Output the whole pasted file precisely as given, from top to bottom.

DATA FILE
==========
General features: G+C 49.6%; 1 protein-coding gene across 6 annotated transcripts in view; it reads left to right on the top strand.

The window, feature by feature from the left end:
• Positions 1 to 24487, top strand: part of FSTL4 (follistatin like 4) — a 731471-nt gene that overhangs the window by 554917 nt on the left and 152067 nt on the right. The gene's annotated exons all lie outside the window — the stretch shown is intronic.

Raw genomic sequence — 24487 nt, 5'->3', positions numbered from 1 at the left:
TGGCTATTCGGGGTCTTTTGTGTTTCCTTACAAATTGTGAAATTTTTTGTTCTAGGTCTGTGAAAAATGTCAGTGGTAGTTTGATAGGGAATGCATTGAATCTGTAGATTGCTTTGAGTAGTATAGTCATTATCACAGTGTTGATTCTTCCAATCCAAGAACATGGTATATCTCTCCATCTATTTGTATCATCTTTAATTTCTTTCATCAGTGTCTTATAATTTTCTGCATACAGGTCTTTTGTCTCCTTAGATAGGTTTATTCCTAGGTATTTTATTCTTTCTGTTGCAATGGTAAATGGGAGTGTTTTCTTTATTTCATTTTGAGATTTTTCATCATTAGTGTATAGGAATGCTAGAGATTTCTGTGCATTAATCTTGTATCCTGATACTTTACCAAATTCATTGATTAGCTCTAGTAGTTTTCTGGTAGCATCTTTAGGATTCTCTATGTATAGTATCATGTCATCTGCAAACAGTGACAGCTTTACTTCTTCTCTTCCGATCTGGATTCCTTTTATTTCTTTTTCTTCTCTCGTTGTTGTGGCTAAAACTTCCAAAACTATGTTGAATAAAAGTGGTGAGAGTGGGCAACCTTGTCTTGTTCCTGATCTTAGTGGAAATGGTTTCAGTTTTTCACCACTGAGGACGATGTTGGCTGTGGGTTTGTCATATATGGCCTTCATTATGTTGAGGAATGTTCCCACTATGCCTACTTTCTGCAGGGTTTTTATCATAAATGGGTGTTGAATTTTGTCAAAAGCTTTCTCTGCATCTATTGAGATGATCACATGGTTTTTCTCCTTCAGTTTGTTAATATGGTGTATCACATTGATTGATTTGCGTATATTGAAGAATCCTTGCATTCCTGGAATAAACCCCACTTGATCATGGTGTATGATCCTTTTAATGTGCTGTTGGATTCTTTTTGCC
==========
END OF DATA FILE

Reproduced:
General features: G+C 49.6%; 1 protein-coding gene across 6 annotated transcripts in view; it reads left to right on the top strand.

The window, feature by feature from the left end:
• Positions 1 to 24487, top strand: part of FSTL4 (follistatin like 4) — a 731471-nt gene that overhangs the window by 554917 nt on the left and 152067 nt on the right. The gene's annotated exons all lie outside the window — the stretch shown is intronic.

Raw genomic sequence — 24487 nt, 5'->3', positions numbered from 1 at the left:
TGGCTATTCGGGGTCTTTTGTGTTTCCTTACAAATTGTGAAATTTTTTGTTCTAGGTCTGTGAAAAATGTCAGTGGTAGTTTGATAGGGAATGCATTGAATCTGTAGATTGCTTTGAGTAGTATAGTCATTATCACAGTGTTGATTCTTCCAATCCAAGAACATGGTATATCTCTCCATCTATTTGTATCATCTTTAATTTCTTTCATCAGTGTCTTATAATTTTCTGCATACAGGTCTTTTGTCTCCTTAGATAGGTTTATTCCTAGGTATTTTATTCTTTCTGTTGCAATGGTAAATGGGAGTGTTTTCTTTATTTCATTTTGAGATTTTTCATCATTAGTGTATAGGAATGCTAGAGATTTCTGTGCATTAATCTTGTATCCTGATACTTTACCAAATTCATTGATTAGCTCTAGTAGTTTTCTGGTAGCATCTTTAGGATTCTCTATGTATAGTATCATGTCATCTGCAAACAGTGACAGCTTTACTTCTTCTCTTCCGATCTGGATTCCTTTTATTTCTTTTTCTTCTCTCGTTGTTGTGGCTAAAACTTCCAAAACTATGTTGAATAAAAGTGGTGAGAGTGGGCAACCTTGTCTTGTTCCTGATCTTAGTGGAAATGGTTTCAGTTTTTCACCACTGAGGACGATGTTGGCTGTGGGTTTGTCATATATGGCCTTCATTATGTTGAGGAATGTTCCCACTATGCCTACTTTCTGCAGGGTTTTTATCATAAATGGGTGTTGAATTTTGTCAAAAGCTTTCTCTGCATCTATTGAGATGATCACATGGTTTTTCTCCTTCAGTTTGTTAATATGGTGTATCACATTGATTGATTTGCGTATATTGAAGAATCCTTGCATTCCTGGAATAAACCCCACTTGATCATGGTGTATGATCCTTTTAATGTGCTGTTGGATTCTTTTTGCC